• . Complexity → interconnectedness → multiplicity means that in a complex world we can identify with people that are completely different from ourselves, except for one aspect. A white Spanish teacher can be the same as an old Russian lady because they are both hard rock fans. (On a side note, check out . Fantastic and pretty accessible read on this topic and a few others.)
  • When you define something, you finish it. And that challenges the practice of branding — which normally aims to define and design (finished) things.

Linking identity and brand

And continuing the conversation, here’s my takeaways from the many great thoughts shared around the table:

  • In the context of identity, with products, things, companies: creating a relationship that is felt, not only seen.
  • If (there is no empathy between them and people), then how about innovation? Is the role of innovation not to create something completely new? Or perhaps innovation is, in fact, creating something relatable, but slightly less then everything else we already have in our lives.
  • In the context of identity as a means to relate to the world, .
  • , you borrow identity from the things around you that do have a strong identity: what you buy, what you wear, what you use, what you listen to. So in this context,
  • There is a tension creative people have: between representing the reality, and imagining something new. Which is where might the unrealistic (we’ll not call it fake) feeling of brands might come from. Perhaps a more philosophical explication is that .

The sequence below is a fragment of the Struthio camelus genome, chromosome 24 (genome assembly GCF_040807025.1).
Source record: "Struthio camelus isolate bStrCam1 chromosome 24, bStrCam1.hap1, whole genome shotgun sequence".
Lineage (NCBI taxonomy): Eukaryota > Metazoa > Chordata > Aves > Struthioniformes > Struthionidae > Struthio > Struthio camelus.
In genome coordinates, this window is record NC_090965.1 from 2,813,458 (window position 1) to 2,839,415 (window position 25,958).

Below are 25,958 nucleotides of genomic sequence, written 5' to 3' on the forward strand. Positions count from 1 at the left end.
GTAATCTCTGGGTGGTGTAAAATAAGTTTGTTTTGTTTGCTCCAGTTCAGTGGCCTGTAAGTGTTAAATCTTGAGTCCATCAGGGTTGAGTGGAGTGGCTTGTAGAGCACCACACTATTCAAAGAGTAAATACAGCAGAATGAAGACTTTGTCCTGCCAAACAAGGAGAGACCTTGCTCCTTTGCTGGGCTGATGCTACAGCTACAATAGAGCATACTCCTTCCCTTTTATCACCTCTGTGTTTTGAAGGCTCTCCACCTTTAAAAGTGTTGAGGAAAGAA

As expected, things slightly slid towards a greyish area of identity-meets-brands-meets-culture, yet equally compelling for understanding the role identity plays in creating brands.

  • Historically, (particularly in autocratic countries) it has often happened that the leader weakens his people’s need for personal identity by ‘lending’ them his own.
  • Do we? Is that why we look up to Steves, Elons and Queen B’s?
  • Attempt to brand one’s self is, in fact, creating a sort of meta identity. It’s reinforcing the tension between what I am and what I want to be.
  • , only individual identity. On one hand the meaning of who the collective is is changing. And on the other, aren’t the collective experiences and beliefs, in fact, ?

A question we’ll try answering at our next meeting, on 3rd May, when we’ll continue the deconstruction of brand with a deep dive into . Sign-up for the meetup (taking place in Madrid) is available here.

If these thoughts left you pondering, I’d like to invite you, dear reader, to join the conversation by writing your own answer to the questions above. Bring in your own perspective —of a strategist, a designer, a marketeer, an end-user, a wild card, a lover or a hater. Publish your point of view on your company’s blog, here on Medium, in a tweet, an instagram photo, in a vlog or in whatever format you’re more comfortable with. We’re using #brandandbread to keep track of them.

Brand+Bread

Design Strategist. I analyse stuff and have opinions about it.